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The Westridge Marine Terminal, the terminus of the Trans Mountain Pipeline, seen over Burrard Inlet in Burnaby, B.C., on June 29, 2019.JASON REDMOND/Reuters

Trans Mountain is again asking the Canada Energy Regulator for permission to bypass the City of Burnaby as it seeks to clear dozens of trees and gain access to restricted land in order to construct its controversial pipeline expansion.

The Crown pipeline corporation filed its request with the federal agency this week, alleging Burnaby has used its permitting powers to stymy the expansion for the past four years. Trans Mountain is asking the regulator to rule that these municipal measures are unconstitutional, in part because the project was given federal “paramountcy” by Ottawa.

In late 2020, the CER ruled that Trans Mountain did not need the city’s permission for some tree clearing work, but the corporation is now asking the regulator to expand that decision so it can cut down 86 more trees in three different areas. The new application, filed Aug. 3, is also asking for the project to gain new access to land on the other side of a railroad that its work crews are not allowed to cross.

Greg McDade, external legal counsel for Burnaby, said he doesn’t see any point in the community even participating in this latest motion with the regulator, given the city’s consecutive losses with similar challenges.

“The regulator has ruled on a number of occasions that, if Burnaby says no, they think the public interest is in the pipeline and they’re prepared to overrule [the city],” he said. “We don’t agree that there’s a stymieing happening here, Burnaby is exercising its jurisdiction appropriately and Trans Mountain doesn’t like it.”

Trans Mountain’s motion alleges that Burnaby refused to issue it a minor permit to bring equipment and materials to this area, which sits just south of the TransCanada Highway along the corridor already approved by the federal pipeline regulator and accepted by the city.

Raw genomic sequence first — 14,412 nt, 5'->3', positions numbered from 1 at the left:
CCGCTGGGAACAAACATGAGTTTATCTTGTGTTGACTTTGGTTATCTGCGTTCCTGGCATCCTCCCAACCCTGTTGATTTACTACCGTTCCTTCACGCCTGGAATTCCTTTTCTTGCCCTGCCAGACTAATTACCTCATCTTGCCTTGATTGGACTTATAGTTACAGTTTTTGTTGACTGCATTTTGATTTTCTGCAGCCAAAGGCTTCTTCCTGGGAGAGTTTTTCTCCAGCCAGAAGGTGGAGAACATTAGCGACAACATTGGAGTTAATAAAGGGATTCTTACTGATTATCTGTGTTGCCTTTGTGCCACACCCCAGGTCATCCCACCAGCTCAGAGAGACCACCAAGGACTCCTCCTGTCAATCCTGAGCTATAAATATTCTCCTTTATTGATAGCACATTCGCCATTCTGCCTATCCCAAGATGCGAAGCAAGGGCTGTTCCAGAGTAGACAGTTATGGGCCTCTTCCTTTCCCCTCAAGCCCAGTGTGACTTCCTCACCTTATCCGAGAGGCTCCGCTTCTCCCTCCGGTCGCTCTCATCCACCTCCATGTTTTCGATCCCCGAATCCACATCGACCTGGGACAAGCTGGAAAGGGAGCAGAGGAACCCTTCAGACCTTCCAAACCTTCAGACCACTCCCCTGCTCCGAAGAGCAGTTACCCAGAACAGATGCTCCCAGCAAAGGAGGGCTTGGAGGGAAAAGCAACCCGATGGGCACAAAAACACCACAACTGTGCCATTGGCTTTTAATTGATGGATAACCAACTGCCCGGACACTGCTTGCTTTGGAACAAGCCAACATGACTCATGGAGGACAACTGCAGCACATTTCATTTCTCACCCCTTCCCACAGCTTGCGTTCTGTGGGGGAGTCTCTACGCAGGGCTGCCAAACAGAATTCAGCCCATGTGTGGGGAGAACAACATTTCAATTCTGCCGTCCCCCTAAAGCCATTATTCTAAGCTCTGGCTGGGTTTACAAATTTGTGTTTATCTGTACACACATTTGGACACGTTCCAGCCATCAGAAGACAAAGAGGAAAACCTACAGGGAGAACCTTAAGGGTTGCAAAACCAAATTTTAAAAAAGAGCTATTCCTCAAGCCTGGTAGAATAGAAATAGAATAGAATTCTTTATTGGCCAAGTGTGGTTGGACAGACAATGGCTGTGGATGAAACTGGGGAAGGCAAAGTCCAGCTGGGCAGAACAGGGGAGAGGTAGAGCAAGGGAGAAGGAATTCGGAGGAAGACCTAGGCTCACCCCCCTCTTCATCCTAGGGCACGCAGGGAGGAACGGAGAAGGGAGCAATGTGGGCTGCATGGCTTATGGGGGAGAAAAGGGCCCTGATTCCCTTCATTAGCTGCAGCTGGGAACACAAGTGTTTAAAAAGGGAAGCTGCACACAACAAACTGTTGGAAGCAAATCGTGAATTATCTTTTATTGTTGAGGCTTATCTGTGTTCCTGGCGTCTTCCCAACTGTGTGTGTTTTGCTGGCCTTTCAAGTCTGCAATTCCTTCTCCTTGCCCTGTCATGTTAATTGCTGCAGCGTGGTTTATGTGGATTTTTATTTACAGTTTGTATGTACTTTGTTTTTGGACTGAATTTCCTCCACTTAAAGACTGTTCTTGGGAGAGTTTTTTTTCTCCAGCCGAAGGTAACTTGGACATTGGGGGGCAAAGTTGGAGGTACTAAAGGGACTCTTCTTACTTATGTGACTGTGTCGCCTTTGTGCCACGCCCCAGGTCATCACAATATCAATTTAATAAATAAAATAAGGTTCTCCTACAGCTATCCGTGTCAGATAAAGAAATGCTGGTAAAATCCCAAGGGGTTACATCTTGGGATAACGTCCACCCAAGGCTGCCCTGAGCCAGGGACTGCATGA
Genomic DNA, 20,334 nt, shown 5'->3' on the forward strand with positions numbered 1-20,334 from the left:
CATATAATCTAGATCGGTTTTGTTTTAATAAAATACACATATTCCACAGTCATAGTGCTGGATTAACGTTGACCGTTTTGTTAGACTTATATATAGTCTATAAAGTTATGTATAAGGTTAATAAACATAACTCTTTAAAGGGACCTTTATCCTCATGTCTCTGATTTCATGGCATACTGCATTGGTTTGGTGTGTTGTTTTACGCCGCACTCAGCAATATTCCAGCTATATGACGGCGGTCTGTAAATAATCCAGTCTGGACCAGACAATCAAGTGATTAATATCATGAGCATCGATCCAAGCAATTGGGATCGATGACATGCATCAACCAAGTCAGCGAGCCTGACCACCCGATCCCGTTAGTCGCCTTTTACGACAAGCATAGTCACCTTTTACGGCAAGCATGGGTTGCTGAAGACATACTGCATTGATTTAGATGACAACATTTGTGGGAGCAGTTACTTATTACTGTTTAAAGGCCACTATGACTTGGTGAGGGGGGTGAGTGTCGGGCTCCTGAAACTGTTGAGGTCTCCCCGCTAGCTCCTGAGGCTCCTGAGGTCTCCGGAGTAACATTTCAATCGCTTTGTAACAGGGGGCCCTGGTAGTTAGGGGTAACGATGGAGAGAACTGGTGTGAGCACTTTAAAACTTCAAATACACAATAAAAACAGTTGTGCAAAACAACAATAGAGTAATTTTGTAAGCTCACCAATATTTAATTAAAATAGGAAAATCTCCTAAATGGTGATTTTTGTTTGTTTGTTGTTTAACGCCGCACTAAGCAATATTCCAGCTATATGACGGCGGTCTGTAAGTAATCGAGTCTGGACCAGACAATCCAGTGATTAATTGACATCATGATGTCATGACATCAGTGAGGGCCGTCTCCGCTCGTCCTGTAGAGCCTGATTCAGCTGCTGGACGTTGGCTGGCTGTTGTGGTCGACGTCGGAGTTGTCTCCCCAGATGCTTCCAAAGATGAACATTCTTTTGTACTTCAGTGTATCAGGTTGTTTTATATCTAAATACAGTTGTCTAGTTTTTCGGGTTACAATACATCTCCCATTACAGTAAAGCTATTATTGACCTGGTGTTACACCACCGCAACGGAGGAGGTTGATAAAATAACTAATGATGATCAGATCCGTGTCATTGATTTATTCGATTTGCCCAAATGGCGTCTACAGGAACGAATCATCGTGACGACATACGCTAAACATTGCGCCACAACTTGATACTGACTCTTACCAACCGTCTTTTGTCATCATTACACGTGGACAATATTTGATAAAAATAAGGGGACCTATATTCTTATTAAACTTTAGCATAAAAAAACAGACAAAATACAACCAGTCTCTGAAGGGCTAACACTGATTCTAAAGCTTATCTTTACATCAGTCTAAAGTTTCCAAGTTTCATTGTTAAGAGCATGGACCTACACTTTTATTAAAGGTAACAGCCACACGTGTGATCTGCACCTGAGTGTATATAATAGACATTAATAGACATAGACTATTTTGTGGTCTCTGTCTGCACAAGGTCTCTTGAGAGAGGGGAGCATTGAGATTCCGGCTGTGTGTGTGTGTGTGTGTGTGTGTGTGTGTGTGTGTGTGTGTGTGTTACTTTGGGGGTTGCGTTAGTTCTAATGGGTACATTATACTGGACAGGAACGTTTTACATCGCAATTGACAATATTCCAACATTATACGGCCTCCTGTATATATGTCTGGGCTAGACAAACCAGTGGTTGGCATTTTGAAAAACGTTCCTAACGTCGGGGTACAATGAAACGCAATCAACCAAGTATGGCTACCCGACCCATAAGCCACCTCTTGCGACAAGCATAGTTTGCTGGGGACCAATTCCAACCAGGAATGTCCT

Mr. McDade said Burnaby already granted access to the land near the railroad to Trans Mountain, but the Crown corporation realized later that it needed to work on the other side as well so it applied for a second permit.

“This one was more harmful so they didn’t grant it,” he said of Burnaby’s permitting staff.

Burnaby councillor Alison Gu said Wednesday that bylaws were in place long before the expansion of the pipeline began and are meant to ensure a large swath of the community’s flora is protected.

“The fact that our bylaws are hindering the project simply indicate and demonstrate that this project is not in line with the well-being of our community,” Ms. Gu said.

The CER should take three to five weeks to resolve Trans Mountain’s motion, according to the company’s filing.

The $12.6-billion pipeline expansion is under construction following a series of court challenges and is expected to be completed by late next year. The project will triple the capacity of the existing pipeline from Edmonton to a shipping terminal in Burnaby, giving Alberta’s oil sands greater access to overseas markets.

The federal Liberal government bought the Trans Mountain expansion from then-owner Kinder Morgan in 2018. Ottawa paid Kinder Morgan Canada Ltd. $4.5-billion as the company prepared to halt the project because of regulatory and court delays.

In June, The Globe and Mail reported that Calgary-based Pembina Pipeline Corp. formed a 50-50 partnership with a coalition of First Nations and Métis representatives from communities along the route in order to bid for the pipeline. Pembina bought the remainder of Kinder Morgan Canada and other assets from its U.S. parent company after Trans Mountain was sold to Ottawa.

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